Everyone needs a shoulder to cry on. Or is a stiffer upper lip what's required? When John Major starts blubbing, the Queen resorts to her patent-leather handbag, whisks out a hankie and flutters it in his direction – somewhere between a consoling gesture and a royal wave. He takes it gratefully and dries his eyes. Then, getting his etiquette in a twist, tucks it in his breast pocket.
Peter Morgan's new crowd-pulling and often entertaining play, The Audience – starring Helen Mirren as Elizabeth II – imagines what might have been said in the weekly meetings between the monarch and various prime ministers (from Churchill to Wilson to Cameron, although Blair is missing).
What's striking about the resultant dialogues, as directed by Stephen Daldry, is how magnanimously understanding The Audience is towards those in power – albeit stopping short of sycophancy. For sure, Major (a spot-on impersonation by Paul Ritter) is gently satirised. However, we glean that he's seriously wretched, too, in the wake of Black Wednesday. The stress of governing is a recurrent theme, the Queen expressing concern about several sleep-deprived PMs, including Michael Elwyn's pill-popping Anthony Eden and Nathaniel Parker's Gordon Brown.
In turn, the head of state has her own tear-jerking backstory. Morgan interweaves scenes in which Mirren converses – looking sad yet stalwart – with a child actress who represents Elizabeth's remembered adolescent self: an outdoorsy princess trapped, by her uncle's abdication, in the cold grandeur of Buckingham Palace. The backdrop resembles a magnificent mausoleum, with jet-black pillars.
As well as being classifiable as a spin-off from The King's Speech and the Morgan/Mirren film The Queen, The Audience is in line with a long tradition of stage dramas depicting the trials of sovereignty – not least Shakespeare's histories.
The big disappointment is the failure of this script to meld its biographical tidbits into credible dialogue. The protagonists' speeches are stashed with expositional facts and often seem improbable.
On the upside, we are amused. Behind closed doors, it appears that Her Majesty has a rapier wit, as well as some strong opinions, under the required air of neutrality. Mirren is uncannily like the real-life Elizabeth II, sitting with a slightly starched spine – her serenely folded hands betraying occasional twitches of royal irritation. Moreover, the actress transforms in a blink into the young queen, with dazzlingly quick wig and costume-changes and a higher-pitched, more nervous voice.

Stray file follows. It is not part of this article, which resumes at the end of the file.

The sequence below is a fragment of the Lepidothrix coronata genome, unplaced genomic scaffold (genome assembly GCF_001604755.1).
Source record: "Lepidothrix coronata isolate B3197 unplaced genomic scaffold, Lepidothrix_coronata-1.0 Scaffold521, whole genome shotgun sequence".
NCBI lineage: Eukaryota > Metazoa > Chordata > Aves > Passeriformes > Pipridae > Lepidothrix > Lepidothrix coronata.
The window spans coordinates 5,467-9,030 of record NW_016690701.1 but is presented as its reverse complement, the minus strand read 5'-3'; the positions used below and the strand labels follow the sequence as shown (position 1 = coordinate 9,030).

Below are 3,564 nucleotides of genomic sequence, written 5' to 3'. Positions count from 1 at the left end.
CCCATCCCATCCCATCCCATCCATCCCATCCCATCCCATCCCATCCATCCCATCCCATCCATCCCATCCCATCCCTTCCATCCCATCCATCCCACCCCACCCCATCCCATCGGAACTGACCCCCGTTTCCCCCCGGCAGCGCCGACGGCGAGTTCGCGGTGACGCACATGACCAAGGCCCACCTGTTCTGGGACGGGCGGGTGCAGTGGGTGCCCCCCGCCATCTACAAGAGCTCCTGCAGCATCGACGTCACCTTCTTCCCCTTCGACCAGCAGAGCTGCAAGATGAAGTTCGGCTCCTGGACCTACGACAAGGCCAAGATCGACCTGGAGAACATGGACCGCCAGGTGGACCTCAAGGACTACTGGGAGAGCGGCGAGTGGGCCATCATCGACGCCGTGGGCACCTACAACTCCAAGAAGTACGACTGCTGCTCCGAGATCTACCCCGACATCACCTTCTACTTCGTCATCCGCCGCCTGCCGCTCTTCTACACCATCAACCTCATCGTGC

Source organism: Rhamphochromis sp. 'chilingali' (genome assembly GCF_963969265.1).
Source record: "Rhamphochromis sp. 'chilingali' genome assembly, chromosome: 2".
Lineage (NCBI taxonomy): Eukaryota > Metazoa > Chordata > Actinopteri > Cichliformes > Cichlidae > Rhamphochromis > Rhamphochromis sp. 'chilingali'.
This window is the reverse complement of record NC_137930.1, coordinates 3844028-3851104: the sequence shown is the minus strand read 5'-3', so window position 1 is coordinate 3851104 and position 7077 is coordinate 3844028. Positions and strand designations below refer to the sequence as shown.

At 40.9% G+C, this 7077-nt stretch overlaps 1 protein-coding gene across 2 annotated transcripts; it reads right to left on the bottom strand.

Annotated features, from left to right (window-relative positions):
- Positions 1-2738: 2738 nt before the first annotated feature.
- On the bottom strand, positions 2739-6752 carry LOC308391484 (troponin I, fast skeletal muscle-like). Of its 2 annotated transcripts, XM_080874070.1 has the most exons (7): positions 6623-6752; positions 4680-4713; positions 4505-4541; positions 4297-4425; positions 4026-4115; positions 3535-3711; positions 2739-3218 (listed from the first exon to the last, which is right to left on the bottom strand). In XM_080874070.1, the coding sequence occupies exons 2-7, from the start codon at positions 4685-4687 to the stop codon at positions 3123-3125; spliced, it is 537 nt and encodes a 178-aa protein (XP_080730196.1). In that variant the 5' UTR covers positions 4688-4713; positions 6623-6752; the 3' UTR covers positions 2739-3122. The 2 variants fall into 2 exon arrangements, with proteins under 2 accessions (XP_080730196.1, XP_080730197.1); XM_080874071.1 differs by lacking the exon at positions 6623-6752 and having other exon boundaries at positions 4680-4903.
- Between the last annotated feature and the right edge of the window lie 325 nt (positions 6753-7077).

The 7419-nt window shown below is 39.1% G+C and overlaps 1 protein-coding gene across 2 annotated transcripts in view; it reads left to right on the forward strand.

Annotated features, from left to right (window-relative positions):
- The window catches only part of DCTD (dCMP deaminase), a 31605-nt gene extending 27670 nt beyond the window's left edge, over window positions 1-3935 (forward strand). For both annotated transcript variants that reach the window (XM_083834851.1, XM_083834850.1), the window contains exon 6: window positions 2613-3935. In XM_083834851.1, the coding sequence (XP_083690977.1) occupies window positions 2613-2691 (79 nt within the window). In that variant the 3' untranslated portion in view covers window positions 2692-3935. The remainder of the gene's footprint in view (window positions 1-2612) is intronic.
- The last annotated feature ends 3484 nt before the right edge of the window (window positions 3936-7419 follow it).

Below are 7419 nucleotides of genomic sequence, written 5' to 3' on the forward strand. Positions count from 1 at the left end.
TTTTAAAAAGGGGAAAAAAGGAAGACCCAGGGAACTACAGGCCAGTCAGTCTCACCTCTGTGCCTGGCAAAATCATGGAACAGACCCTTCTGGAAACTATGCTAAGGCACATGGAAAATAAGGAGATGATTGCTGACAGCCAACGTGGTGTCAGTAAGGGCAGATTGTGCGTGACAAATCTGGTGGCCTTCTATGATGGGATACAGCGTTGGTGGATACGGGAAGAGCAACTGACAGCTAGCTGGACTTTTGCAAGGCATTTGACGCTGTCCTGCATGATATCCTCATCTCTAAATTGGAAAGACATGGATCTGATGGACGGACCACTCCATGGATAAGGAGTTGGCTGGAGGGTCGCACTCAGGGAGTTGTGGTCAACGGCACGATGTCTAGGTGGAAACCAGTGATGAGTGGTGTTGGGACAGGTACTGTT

Edward Fox valiantly stands in as Churchill (replacing Robert Hardy at short notice), and Richard McCabe makes Wilson lovable, as well as impolite. That said, this soft-pedalling production starts to look sentimental, especially when the cameo roles extend to scampering corgis.
In Purple Heart (Gate Theatre, London ***), Carla (Amelia Lowdell) is sick of consoling gestures and neighbours poking their do-gooding noses into her private life. This is small-town America in the 1970s. She's a grieving Vietnam War widow with a drink problem and a kid who is worryingly keen on flame-throwers. This early play, from 2002, by Bruce Norris (of Clybourne Park fame) falls flat when Christopher Haydon's cast rattle off their lines like machine-gun fire, with no comic timing. However, this chamber production – played out in a claustrophobic, brown lounge – becomes increasingly tense and intriguingly weird. A wounded soldier (a spookily glazed and gaunt Trevor White) turns up on Carla's doorstep and quietly hangs around, ignoring her overbearing mother-in-law. A dark national allegory, perhaps.
Lastly, William Boyd, the novelist and screenwriter, has adjusted, intermeshed and dramatised a couple of short stories by Chekhov, "A Visit to Friends" and "My Life". The result is a two-tiered drama, Longing (Hampstead Theatre, London ***), centring on a pretty summer house on a country estate.
Iain Glen's Kolia, a romantically indecisive Moscow lawyer, is staying there, visiting friends from his youth. While they're trying to save the estate from bankruptcy, a love triangle forms. Meanwhile, working on the roof is William Postlethwaite's tousled Misail, idealistically roughing it as a labourer, but also betrothed to the nouveau-riche Dolzikhov's daughter. She has her eye on the property.
As unmarried, middle-aged Varia, Tamsin Greig is heartbreaking, with her unspoken yearning for Kolia cloaked in humour. And Glen's portrayal of Kolia's platonic myopia is exquisitely painful. Both are beautifully naturalistic, as is the setting: a sun-dappled glade, designed by Lizzie Clachan. Too bad the storylines feel only roughly hammered together and some among Nina Raine's cast are puzzlingly wooden, including John Sessions's lumbering Dolzikhov.
'The Audience' (0844 482 5130) to 15 Jun. 'Purple Heart' (020-7229 0706) to 6 Apr. 'Longing' (020-7722 9301) to 13 Apr
Brecht's A Life of Galileo is at the Swan, Stratford-upon-Avon (to 30 Mar), with Ian McDiarmid on top form as the feisty, wily scientist pitted against religious fundamentalism. This House has transferred to the NT Olivier: a triumph (running to 15 May) for James Graham's sharp, droll depiction of Westminster politics in the fractious 1970s.Reuse content